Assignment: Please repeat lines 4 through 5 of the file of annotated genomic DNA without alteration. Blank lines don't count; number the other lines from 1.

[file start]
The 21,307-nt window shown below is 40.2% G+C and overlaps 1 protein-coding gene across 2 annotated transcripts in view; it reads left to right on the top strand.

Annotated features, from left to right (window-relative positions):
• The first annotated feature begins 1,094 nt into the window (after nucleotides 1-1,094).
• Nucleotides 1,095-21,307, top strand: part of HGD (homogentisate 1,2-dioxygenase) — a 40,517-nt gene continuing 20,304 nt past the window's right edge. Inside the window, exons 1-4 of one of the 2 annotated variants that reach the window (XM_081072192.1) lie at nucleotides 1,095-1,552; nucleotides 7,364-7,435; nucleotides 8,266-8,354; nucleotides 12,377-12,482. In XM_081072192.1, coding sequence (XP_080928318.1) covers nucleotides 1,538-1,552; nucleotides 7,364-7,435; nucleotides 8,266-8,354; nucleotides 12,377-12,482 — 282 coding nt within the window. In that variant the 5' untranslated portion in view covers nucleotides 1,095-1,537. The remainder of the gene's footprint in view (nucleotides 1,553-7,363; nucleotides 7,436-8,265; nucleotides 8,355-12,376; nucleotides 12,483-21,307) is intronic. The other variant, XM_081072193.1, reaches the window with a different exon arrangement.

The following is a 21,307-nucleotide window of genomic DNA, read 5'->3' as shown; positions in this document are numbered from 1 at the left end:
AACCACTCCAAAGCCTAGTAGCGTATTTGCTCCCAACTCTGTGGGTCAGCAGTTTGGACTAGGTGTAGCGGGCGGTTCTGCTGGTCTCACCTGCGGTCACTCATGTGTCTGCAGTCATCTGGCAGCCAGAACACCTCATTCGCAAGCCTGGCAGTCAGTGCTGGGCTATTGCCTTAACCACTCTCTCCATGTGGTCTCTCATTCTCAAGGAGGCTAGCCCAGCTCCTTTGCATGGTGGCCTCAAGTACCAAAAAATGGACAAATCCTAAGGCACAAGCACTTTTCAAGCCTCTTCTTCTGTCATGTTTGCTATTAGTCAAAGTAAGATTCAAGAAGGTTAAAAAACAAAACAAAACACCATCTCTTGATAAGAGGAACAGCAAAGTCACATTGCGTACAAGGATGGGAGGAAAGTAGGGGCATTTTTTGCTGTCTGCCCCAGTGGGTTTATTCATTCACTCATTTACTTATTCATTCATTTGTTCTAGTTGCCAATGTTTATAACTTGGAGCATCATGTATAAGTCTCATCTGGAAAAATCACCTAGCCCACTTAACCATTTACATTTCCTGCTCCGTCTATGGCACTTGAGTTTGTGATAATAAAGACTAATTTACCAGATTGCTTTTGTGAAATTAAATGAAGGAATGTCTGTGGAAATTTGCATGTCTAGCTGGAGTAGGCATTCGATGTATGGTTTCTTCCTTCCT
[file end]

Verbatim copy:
• Nucleotides 1,095-21,307, top strand: part of HGD (homogentisate 1,2-dioxygenase) — a 40,517-nt gene continuing 20,304 nt past the window's right edge. Inside the window, exons 1-4 of one of the 2 annotated variants that reach the window (XM_081072192.1) lie at nucleotides 1,095-1,552; nucleotides 7,364-7,435; nucleotides 8,266-8,354; nucleotides 12,377-12,482. In XM_081072192.1, coding sequence (XP_080928318.1) covers nucleotides 1,538-1,552; nucleotides 7,364-7,435; nucleotides 8,266-8,354; nucleotides 12,377-12,482 — 282 coding nt within the window. In that variant the 5' untranslated portion in view covers nucleotides 1,095-1,537. The remainder of the gene's footprint in view (nucleotides 1,553-7,363; nucleotides 7,436-8,265; nucleotides 8,355-12,376; nucleotides 12,483-21,307) is intronic. The other variant, XM_081072193.1, reaches the window with a different exon arrangement.

The following is a 21,307-nucleotide window of genomic DNA, read 5'->3' as shown; positions in this document are numbered from 1 at the left end: